Metabolism and Respiratory System

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Chemical reactions within the cells convert nutrients into energy or convert simple substances into more complex ones.

Respiratory System

The respiratory system consists of the esophagus, stomach, liver, gallbladder, pancreas, large intestine, small intestine, appendix, and rectum. Cellular respiration is the process carried out in the mitochondria in which oxygen is used to extract energy from nutrients. External respiration, or breathing, is the process carried out in the respiratory system in which oxygen is inhaled from the environment and carbon dioxide is exhaled. The trachea is a tube located in the abdomen with small openings called spiracles. Vertebrate lungs have different structures depending on the species:

  • Amphibians: Relatively smooth wall, hollow sac-shaped organs with smooth walls.
  • Reptiles: Divided into chambers by partitions.
  • Birds: Connected to air sacs.
  • Humans: Alveoli.

Excretory System

The excretory system eliminates waste products that can be toxic if levels become high. These waste products include carbon dioxide, ammonia, uric acid, mineral salts, and water. In different organisms, the excretory system can consist of structures such as Malpighian tubules, green glands, aorta, kidney, renal artery, vena cava, ureter, bladder, muscle ring, and urethra. The function of the excretory system is to filter blood to eliminate waste and keep useful substances, as well as to expel waste products as urine.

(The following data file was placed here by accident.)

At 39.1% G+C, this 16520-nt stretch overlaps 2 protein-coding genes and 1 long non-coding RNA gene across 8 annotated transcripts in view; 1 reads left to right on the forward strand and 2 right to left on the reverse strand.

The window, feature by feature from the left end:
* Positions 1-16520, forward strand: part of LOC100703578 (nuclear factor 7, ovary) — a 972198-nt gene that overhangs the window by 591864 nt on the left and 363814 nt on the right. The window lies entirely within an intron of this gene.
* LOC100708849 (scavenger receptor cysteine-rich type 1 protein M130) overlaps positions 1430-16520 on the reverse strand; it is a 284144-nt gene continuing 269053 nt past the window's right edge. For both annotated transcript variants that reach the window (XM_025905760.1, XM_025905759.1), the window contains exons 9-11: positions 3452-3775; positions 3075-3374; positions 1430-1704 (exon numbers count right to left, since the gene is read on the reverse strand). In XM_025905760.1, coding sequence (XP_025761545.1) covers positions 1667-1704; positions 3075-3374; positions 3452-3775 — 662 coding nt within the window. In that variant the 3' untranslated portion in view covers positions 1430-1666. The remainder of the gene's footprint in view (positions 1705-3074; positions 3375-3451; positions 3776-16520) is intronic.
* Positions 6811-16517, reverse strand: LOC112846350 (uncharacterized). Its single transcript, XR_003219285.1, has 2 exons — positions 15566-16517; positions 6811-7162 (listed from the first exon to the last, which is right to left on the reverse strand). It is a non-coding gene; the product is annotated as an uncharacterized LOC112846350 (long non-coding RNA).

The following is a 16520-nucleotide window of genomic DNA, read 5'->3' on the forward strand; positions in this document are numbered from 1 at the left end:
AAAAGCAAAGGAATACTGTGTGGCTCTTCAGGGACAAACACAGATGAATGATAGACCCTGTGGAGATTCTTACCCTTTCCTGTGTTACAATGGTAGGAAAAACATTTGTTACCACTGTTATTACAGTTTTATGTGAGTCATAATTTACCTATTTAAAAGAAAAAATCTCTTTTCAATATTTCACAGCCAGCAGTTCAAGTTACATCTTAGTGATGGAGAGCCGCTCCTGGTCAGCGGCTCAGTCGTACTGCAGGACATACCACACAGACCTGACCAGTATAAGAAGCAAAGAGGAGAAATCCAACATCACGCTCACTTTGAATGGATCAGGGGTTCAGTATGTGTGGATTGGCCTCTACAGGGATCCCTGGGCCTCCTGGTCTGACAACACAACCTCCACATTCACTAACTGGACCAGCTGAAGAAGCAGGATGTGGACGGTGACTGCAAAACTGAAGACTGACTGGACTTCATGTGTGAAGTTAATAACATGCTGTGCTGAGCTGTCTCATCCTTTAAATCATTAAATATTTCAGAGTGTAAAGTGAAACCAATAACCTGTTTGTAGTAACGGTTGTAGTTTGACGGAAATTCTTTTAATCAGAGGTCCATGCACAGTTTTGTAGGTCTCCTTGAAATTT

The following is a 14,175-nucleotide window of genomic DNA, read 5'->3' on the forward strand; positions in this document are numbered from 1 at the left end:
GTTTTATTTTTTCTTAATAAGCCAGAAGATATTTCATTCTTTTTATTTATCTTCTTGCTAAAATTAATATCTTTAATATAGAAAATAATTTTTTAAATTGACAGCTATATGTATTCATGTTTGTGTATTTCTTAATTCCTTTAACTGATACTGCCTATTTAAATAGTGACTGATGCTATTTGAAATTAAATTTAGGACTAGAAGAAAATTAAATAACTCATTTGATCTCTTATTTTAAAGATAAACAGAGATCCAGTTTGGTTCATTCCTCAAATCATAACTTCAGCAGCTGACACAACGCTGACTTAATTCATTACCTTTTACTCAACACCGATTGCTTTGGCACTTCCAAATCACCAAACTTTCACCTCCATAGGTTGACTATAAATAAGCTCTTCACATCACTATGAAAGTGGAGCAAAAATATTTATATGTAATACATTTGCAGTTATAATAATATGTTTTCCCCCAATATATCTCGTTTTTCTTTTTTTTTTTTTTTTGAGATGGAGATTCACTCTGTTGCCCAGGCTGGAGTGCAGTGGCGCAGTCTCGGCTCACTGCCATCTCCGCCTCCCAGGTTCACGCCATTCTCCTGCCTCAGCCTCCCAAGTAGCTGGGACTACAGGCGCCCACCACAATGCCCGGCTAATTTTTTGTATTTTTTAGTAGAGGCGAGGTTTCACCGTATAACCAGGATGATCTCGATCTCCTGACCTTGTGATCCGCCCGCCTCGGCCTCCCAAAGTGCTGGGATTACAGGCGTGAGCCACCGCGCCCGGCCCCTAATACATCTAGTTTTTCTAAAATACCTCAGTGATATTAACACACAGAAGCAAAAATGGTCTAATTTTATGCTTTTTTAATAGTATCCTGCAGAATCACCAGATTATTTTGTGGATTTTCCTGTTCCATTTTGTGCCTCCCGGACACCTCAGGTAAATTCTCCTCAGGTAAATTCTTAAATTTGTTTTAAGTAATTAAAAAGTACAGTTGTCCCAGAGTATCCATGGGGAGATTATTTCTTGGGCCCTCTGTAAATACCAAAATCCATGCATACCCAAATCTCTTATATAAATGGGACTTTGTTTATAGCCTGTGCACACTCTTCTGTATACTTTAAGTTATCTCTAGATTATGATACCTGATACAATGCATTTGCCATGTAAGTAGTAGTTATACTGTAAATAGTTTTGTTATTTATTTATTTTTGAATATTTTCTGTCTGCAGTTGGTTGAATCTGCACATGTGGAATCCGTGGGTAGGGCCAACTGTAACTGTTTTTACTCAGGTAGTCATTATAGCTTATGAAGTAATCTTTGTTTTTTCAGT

Reproduction is the process in which organisms are able to produce new living things. There are two main types of reproduction:

  • Asexual reproduction: One progenitor produces a new, genetically identical living thing. The main types of asexual reproduction are budding and fragmentation.
  • Sexual reproduction: Male and female produce descendants similar but not identical to them. Sexual reproduction involves the fusion of gametes. Gonads are the organs that produce the reproductive cells. Sexual dimorphism refers to the physical differences between male and female. Some animals, like earthworms and snails, are hermaphrodites, meaning they have both reproductive systems. Alternation of generations is a reproductive strategy that alternates between sexual and asexual reproduction. Fertilization is the fusion of gametes, which can occur externally or internally. Embryonic development refers to the processes that take place from the formation of the zygote to the birth of a new individual. Animals can be oviparous (embryo develops inside an egg outside the female body), viviparous (embryo develops inside the mother's body), or ovoviviparous (embryo develops inside an egg and inside the mother's body). Post-embryonic development is the process that takes place from birth until an individual is capable of reproduction. There are two types of post-embryonic development: direct development, where the offspring are similar in appearance to the adult, and indirect development, where the young, called larvae, go through profound changes until they become adults.

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